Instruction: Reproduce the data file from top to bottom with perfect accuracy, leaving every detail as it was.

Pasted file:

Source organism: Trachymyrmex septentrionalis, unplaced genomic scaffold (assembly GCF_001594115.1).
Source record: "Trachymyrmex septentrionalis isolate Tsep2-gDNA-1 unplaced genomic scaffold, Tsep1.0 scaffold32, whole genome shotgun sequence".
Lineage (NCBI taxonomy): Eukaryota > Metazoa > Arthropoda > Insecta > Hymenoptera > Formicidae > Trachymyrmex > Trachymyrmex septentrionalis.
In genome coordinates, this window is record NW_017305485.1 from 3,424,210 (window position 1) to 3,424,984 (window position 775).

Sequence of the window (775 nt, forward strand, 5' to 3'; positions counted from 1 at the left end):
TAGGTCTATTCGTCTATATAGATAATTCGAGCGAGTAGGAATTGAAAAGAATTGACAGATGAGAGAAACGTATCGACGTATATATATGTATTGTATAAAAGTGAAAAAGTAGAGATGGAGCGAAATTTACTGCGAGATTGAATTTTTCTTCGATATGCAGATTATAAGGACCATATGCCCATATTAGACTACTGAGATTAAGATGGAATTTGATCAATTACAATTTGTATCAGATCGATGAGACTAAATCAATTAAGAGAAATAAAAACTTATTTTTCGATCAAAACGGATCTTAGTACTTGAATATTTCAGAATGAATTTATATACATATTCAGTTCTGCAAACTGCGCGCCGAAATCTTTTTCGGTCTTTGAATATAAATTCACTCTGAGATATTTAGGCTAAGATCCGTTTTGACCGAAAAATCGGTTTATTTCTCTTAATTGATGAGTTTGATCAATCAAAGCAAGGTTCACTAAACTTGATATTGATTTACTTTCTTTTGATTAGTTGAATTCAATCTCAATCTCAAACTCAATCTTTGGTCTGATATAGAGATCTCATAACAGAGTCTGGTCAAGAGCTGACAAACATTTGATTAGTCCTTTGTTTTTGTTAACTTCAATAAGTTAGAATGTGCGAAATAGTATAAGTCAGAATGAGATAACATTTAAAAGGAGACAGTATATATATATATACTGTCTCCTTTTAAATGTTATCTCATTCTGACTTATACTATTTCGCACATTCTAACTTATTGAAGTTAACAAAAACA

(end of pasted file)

Source organism: Trachymyrmex septentrionalis, unplaced genomic scaffold (assembly GCF_001594115.1).
Source record: "Trachymyrmex septentrionalis isolate Tsep2-gDNA-1 unplaced genomic scaffold, Tsep1.0 scaffold32, whole genome shotgun sequence".
Lineage (NCBI taxonomy): Eukaryota > Metazoa > Arthropoda > Insecta > Hymenoptera > Formicidae > Trachymyrmex > Trachymyrmex septentrionalis.
In genome coordinates, this window is record NW_017305485.1 from 3,424,210 (window position 1) to 3,424,984 (window position 775).

Sequence of the window (775 nt, forward strand, 5' to 3'; positions counted from 1 at the left end):
TAGGTCTATTCGTCTATATAGATAATTCGAGCGAGTAGGAATTGAAAAGAATTGACAGATGAGAGAAACGTATCGACGTATATATATGTATTGTATAAAAGTGAAAAAGTAGAGATGGAGCGAAATTTACTGCGAGATTGAATTTTTCTTCGATATGCAGATTATAAGGACCATATGCCCATATTAGACTACTGAGATTAAGATGGAATTTGATCAATTACAATTTGTATCAGATCGATGAGACTAAATCAATTAAGAGAAATAAAAACTTATTTTTCGATCAAAACGGATCTTAGTACTTGAATATTTCAGAATGAATTTATATACATATTCAGTTCTGCAAACTGCGCGCCGAAATCTTTTTCGGTCTTTGAATATAAATTCACTCTGAGATATTTAGGCTAAGATCCGTTTTGACCGAAAAATCGGTTTATTTCTCTTAATTGATGAGTTTGATCAATCAAAGCAAGGTTCACTAAACTTGATATTGATTTACTTTCTTTTGATTAGTTGAATTCAATCTCAATCTCAAACTCAATCTTTGGTCTGATATAGAGATCTCATAACAGAGTCTGGTCAAGAGCTGACAAACATTTGATTAGTCCTTTGTTTTTGTTAACTTCAATAAGTTAGAATGTGCGAAATAGTATAAGTCAGAATGAGATAACATTTAAAAGGAGACAGTATATATATATATACTGTCTCCTTTTAAATGTTATCTCATTCTGACTTATACTATTTCGCACATTCTAACTTATTGAAGTTAACAAAAACA